1991, Castello di Rivara
Rivara (Torino), Italy

Castello di Rivara, c. 1000 ACE, sits on a hill above a medieval town in the Piedmont area of Italy, and a second, Baroque castle, built in the 18th century, sits right next to it. Rumor had it that the "new" castle had been built as a dowry for an otherwise unmarriageable daughter.

Haha replaced the glass windowpanes on the second floor of the old castle with mirrors, reflecting the surrounding landscape and parts of the exterior of the castle in its own facade. Inside, Haha transformed the two main rooms into large camera obscuras, in which the outside view was projected on the interior walls, in full color but upside down and backwards.

In a small room, a third camera obscura made with a pinhole formed a tiny image. Visitors lifted one of many available postcard-shaped pieces of transparent vellum up to the hole, each with Castello di Rivara printed on it in script. The vellum, once exposed, became a souvenir.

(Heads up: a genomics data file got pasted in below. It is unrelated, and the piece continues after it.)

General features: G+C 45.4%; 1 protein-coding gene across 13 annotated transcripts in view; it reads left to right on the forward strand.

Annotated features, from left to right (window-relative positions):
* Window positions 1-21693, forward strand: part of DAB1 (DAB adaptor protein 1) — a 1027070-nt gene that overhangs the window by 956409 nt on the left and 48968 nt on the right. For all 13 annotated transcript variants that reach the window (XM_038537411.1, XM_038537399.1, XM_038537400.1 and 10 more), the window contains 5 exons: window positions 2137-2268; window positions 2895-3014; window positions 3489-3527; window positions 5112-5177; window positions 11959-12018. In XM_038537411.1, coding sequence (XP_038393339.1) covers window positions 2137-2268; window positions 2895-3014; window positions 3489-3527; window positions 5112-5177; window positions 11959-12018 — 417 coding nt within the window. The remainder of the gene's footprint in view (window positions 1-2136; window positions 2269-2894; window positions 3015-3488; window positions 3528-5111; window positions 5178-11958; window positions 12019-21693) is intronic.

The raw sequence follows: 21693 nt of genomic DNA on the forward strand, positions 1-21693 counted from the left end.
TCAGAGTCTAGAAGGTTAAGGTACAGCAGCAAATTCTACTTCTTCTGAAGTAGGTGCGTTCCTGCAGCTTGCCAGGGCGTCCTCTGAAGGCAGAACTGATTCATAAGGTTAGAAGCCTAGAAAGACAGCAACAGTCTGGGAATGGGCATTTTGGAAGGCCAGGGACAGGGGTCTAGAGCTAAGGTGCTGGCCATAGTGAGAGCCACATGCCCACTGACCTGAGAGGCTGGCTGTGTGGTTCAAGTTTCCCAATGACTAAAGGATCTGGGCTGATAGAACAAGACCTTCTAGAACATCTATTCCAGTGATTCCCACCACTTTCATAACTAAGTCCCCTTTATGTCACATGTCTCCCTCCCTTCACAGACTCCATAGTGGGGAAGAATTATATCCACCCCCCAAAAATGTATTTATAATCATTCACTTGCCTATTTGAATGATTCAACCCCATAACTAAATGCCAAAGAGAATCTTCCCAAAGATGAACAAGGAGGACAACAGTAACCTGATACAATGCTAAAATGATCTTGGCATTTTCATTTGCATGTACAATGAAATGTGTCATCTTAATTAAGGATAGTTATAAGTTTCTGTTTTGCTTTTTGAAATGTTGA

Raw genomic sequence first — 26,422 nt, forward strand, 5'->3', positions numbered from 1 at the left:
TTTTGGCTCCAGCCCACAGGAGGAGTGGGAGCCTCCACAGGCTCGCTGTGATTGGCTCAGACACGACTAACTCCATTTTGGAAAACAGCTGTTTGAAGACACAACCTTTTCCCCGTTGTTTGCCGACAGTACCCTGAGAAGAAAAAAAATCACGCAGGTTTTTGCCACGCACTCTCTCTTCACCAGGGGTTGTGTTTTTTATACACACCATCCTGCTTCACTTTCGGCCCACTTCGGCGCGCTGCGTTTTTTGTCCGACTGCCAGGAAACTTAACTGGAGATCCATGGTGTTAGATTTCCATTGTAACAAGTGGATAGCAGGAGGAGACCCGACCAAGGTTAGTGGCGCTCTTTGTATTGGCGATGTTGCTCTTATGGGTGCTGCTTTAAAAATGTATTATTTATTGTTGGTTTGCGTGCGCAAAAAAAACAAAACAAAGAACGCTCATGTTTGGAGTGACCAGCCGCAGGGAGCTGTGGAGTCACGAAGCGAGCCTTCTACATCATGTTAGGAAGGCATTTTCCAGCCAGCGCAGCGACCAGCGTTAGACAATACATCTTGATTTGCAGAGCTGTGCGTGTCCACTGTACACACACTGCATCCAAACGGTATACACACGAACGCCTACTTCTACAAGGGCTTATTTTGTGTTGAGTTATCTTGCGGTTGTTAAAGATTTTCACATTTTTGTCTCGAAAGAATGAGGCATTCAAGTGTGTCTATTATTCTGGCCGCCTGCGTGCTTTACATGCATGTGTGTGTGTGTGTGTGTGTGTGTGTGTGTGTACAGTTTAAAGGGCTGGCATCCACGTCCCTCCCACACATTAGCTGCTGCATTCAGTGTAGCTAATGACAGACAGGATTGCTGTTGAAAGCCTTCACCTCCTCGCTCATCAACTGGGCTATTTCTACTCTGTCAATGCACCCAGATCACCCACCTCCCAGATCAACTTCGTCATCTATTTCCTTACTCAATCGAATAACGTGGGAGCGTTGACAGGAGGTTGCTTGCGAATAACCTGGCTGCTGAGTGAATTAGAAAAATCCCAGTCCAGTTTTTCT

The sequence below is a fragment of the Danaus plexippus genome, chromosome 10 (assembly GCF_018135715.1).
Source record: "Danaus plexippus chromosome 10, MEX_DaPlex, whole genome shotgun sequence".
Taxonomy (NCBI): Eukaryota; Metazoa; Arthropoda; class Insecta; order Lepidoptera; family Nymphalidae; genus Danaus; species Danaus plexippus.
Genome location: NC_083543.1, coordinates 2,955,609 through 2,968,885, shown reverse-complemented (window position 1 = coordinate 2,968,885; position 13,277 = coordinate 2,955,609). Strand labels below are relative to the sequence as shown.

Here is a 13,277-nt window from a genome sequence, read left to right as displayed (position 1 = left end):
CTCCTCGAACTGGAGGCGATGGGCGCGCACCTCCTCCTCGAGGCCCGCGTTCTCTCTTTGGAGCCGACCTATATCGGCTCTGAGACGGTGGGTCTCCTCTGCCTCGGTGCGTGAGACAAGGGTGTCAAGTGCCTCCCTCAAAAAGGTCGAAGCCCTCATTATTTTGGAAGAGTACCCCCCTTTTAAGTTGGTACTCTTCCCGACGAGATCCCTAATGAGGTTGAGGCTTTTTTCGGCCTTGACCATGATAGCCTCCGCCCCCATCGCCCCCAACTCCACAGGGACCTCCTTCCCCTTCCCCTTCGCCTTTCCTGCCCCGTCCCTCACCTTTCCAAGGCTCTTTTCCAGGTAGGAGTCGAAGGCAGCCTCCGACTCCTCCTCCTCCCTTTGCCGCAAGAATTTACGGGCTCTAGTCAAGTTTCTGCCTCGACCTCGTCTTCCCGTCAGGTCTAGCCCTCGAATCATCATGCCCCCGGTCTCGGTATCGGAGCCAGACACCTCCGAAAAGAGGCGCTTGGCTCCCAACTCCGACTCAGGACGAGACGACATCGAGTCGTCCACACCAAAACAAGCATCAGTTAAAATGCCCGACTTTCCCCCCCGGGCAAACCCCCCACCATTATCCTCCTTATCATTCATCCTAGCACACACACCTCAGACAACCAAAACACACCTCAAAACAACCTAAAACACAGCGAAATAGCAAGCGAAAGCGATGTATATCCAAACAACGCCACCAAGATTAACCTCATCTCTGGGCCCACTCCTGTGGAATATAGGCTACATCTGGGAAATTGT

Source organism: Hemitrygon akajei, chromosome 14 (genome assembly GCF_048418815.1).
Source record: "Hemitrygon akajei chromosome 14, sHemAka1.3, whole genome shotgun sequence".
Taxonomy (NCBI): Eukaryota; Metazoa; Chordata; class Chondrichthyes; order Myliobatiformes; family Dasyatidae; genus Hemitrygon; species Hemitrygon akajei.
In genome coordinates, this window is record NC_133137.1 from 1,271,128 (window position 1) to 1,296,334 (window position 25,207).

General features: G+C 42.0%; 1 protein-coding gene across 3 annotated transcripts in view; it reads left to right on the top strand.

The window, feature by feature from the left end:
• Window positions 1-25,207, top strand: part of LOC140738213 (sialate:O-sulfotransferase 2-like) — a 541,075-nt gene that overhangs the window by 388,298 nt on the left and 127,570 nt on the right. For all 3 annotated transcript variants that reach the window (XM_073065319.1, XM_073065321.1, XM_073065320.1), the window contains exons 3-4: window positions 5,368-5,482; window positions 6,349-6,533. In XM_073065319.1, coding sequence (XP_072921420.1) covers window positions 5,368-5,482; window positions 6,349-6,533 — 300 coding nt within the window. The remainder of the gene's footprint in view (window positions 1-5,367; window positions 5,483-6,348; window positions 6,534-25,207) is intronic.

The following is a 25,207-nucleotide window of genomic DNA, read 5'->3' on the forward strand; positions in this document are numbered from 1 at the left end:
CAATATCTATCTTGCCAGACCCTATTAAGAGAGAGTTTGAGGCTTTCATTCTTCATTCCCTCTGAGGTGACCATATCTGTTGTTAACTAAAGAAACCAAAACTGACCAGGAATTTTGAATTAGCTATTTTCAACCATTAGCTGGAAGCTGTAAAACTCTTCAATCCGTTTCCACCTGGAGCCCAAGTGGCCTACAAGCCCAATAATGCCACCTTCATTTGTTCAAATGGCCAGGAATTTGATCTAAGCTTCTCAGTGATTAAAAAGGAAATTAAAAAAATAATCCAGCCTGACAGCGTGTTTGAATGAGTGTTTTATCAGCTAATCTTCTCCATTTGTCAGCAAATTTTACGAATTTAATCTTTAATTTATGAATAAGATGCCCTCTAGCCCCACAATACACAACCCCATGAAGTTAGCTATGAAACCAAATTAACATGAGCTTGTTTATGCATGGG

In a fourth room, narrow and windowless, at the center of the building, a pink rubber ice bag set at eye height into the plaster of the back wall presented another sort of aperture, its chrome lip flush with the plaster and its pink rubber folds extending inward.

The fifth component of the installation was an empty room with two open windows. Pink cushions built into the window sills encouraged visitors to lean out and survey the view, right side up and in open air.

Contradictory stories and oral histories of the castle taken from interviews by Federica Thiene with citizens of the town played in both Italian and English inside one of the dark rooms.